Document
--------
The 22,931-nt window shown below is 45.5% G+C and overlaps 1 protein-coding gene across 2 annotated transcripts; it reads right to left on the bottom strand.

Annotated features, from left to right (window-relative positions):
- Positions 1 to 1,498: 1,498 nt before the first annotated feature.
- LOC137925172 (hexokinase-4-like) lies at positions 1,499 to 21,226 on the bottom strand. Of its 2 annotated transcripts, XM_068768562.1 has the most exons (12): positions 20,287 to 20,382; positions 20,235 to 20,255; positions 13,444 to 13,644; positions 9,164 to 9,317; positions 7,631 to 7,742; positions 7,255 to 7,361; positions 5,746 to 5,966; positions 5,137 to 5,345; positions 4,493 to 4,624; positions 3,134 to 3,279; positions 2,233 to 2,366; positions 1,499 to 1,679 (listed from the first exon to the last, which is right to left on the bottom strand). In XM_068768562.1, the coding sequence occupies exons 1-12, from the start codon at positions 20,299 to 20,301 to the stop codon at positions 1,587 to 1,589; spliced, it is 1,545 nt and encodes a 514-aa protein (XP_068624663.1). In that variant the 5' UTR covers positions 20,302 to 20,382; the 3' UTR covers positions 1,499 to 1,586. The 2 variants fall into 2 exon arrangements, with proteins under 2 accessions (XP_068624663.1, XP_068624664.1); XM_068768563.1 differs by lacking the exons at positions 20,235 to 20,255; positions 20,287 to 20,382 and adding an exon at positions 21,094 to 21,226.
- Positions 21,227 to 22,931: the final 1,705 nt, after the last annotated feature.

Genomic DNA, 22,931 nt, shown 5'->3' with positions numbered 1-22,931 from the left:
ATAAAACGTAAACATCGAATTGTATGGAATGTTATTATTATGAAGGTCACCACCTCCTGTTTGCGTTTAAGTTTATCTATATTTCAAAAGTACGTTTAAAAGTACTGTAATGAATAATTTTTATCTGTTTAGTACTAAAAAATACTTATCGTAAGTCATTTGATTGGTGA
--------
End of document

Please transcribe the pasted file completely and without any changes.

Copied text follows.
The 22,931-nt window shown below is 45.5% G+C and overlaps 1 protein-coding gene across 2 annotated transcripts; it reads right to left on the bottom strand.

Annotated features, from left to right (window-relative positions):
- Positions 1 to 1,498: 1,498 nt before the first annotated feature.
- LOC137925172 (hexokinase-4-like) lies at positions 1,499 to 21,226 on the bottom strand. Of its 2 annotated transcripts, XM_068768562.1 has the most exons (12): positions 20,287 to 20,382; positions 20,235 to 20,255; positions 13,444 to 13,644; positions 9,164 to 9,317; positions 7,631 to 7,742; positions 7,255 to 7,361; positions 5,746 to 5,966; positions 5,137 to 5,345; positions 4,493 to 4,624; positions 3,134 to 3,279; positions 2,233 to 2,366; positions 1,499 to 1,679 (listed from the first exon to the last, which is right to left on the bottom strand). In XM_068768562.1, the coding sequence occupies exons 1-12, from the start codon at positions 20,299 to 20,301 to the stop codon at positions 1,587 to 1,589; spliced, it is 1,545 nt and encodes a 514-aa protein (XP_068624663.1). In that variant the 5' UTR covers positions 20,302 to 20,382; the 3' UTR covers positions 1,499 to 1,586. The 2 variants fall into 2 exon arrangements, with proteins under 2 accessions (XP_068624663.1, XP_068624664.1); XM_068768563.1 differs by lacking the exons at positions 20,235 to 20,255; positions 20,287 to 20,382 and adding an exon at positions 21,094 to 21,226.
- Positions 21,227 to 22,931: the final 1,705 nt, after the last annotated feature.

Genomic DNA, 22,931 nt, shown 5'->3' with positions numbered 1-22,931 from the left:
ATAAAACGTAAACATCGAATTGTATGGAATGTTATTATTATGAAGGTCACCACCTCCTGTTTGCGTTTAAGTTTATCTATATTTCAAAAGTACGTTTAAAAGTACTGTAATGAATAATTTTTATCTGTTTAGTACTAAAAAATACTTATCGTAAGTCATTTGATTGGTGA